Our bodies are ultimately a manufacturing facility… food, nutrients absorbed and waste out. What our stool (medical term for pooh) tells us about the state of our bodies can be very informative. Take the Bristol Stool Chart, shown below, for example. The seven types of stool can tell us a lot about what’s going on. Lovely you say? Well, it can speak volumes to a naturopathic doctor on what to do to help you uhm.. move on… so to speak.

BristolStoolChart 

Get the SCOOP on your POOP!

If you are mostly a Type 3 or 4, way to go! You are likely getting enough water, fibre, eating a balanced diet and have a strong microflora (good bacteria in the gut). You likely have no underlying factors of disease affecting your intestinal tract.

Type 5? Likely need to pay attention to the right kinds of fibre, maybe some dietary tweaks, a proper probiotic and adequate fluid intake.

If you are Type 1 – 2 OR 6 – 7, then we need to get you more water and the right kinds of fibre and look for any neurological upset, food sensitivities, or medication side effects. Also to be considered are things like thyroid function, diabetes, calcium levels, dietary habits, supplement dosages, Celiac disease, bowel obstruction, endometriosis or even possibly cancer. Stress, depression and anxiety can also be a factor in alternating constipation and diarrhea.

As a naturopathic doctor we look to the root cause of the issue, remove anything that may get in the way of healing, and then look to what needs to be changed or added in order to restore the natural balance of the body, mind and spirit.

Dr. Laura M Brown, ND will find gentle ways to stimulate your healing within and restore your natural equilibrium.

Call now for an appointment at 519.826.7973

 

 

Do you need more vitamins?

What drug should you avoid taking with vitamin C? Why could your feet be tingling? Long term use of Metamucil make you deficient in a what B vitamin? Easy bruising and bleeding could be a sign of what vitamin deficiency?  What vitamin is made by bacteria?

This is Part 2 of 2 on vitamin deficiency. It covers information on vitamins B5, B6, B12, C, D,E, & K.

nutritionbig

Vitamin B5: Pantothenic acid (B5) is used in metabolic cycles is key to the body’s production of energy, cholesterol, heme and acetylcholine. Cholesterol is used as the back bone of many hormones. Heme is used to carry oxygen in your blood. Acetylcholine is controls involuntary functions mediated by the activity of smooth muscle fibers, cardiac muscle fibers, and glands.

Some body signals that you are low in B5: burning, numbness or tingling in the feet, muscle weakness, swollen tongue (glossitis), cracks at the corner of your mouth (chilosis), recurrent upper respiratory tract infections (colds), fatigue, postural hypotension, hypochlohydria, GERD/heartburn, and depression.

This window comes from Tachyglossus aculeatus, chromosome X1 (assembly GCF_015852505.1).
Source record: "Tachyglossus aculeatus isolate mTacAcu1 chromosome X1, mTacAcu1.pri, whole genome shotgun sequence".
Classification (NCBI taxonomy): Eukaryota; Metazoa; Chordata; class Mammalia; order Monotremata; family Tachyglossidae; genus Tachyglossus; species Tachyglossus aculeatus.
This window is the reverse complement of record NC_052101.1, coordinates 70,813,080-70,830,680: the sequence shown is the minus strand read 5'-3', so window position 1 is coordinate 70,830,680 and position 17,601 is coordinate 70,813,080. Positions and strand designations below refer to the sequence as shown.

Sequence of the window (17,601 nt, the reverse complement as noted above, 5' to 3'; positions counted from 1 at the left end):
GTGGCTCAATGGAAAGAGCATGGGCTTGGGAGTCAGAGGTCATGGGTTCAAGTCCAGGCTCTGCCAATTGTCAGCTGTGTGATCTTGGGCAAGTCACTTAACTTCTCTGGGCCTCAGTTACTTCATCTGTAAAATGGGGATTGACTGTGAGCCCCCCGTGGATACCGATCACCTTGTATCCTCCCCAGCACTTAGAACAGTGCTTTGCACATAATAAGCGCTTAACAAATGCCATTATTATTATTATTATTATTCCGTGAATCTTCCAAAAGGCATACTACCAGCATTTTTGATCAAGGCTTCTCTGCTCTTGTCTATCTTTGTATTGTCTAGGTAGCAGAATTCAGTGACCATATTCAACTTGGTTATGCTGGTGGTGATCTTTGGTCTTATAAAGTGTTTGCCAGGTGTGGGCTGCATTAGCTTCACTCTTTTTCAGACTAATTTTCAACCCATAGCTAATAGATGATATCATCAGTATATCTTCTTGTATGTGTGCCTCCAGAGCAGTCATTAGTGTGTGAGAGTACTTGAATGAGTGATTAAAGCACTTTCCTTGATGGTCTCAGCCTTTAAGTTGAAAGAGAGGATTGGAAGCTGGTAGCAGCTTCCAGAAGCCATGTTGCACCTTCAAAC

Sources of B5:  whole grains, broccoli, kale, cabbage family of vegetables, mushrooms, legumes & lentils, avocado, eggs, milk, poultry and organ meats.

Vitamin B6 (Pyridoxine/pyridoxyl/pyridoxamine) is involved in over 50 enzymatic reactions and potentially effects the function of cardiovascular, skin health, blood production, nerve function, healthy pregnancy, blood sugar regulation and cognitive function. Signs of deficiency include anxiety, depression, insomnia, irritability, confusion, abdominal pain, weakness, seizures, anemia, and poor immune function. There is even a rare form of B6 deficient epilepsy.

B6 requirements increase with diseases that affect absorption such as Celiac disease. The increased prevalence of hydrazine and hydrazide compounds as found in aerospace fuels, anti-toxicants in the petroleum industry, plating materials in metal manufacturing and ripening agents used on plants. B6-zapping hydrazine is also found in tobacco smoke, tartrazine (FD &C yellow food dyes). There are numerous drugs that deplete B6 and lead to common sides effects such as neuralgias, depression and anxiety.  Those with Parkinson’s disease should consult a medical expert before supplementing with B6 as it can interfere with L-dopa when taken without carbidopa.

Food sources of B6 include potatoes, bananas, meat, poultry, fish and whole grains.

Vitamin B12: Methyl or Hydroxyl cobalamin. Measured via B12 serum levels. Falsely elevated B12 levels may exist in those with renal failure or hepatitis. Those with vegan diets are at increased risk of deficiency as major food sources are animal based.

Pernicious anemia is the result of loss of intrinsic factor, a protein that is excreted by the stomach and helps B12 absorption in the small intestine. If the stomach has low acidity as in long term use of proton pump inhibitors (a lot of medications ending in “-prazole”, presence of H.pylori, aging or damaged parietal cells as in autoimmune disease, or the small intestine mucosa is damaged as in Celiac or Crohn’s disease, B12 absorption will be reduced. Additionally those on long term use of psyllium (Metamucil) will be at increased risk of B12 deficiency. Large amounts of orally dosed B12 may help compensate by allowing for absorption by diffusion. Intramuscular injection (IM) of B12 (available with Dr. Laura) by passing the need for intrinsic factor. IM or intravenous B12 is also more helpful than oral supplementation for those with a defect in the transportation system of B12 to the brain or a an accelerated breakdown of B12 in the brain tissue. Signs of B12 dependency are dementia, depression, headaches, insomnia or chronic fatigue.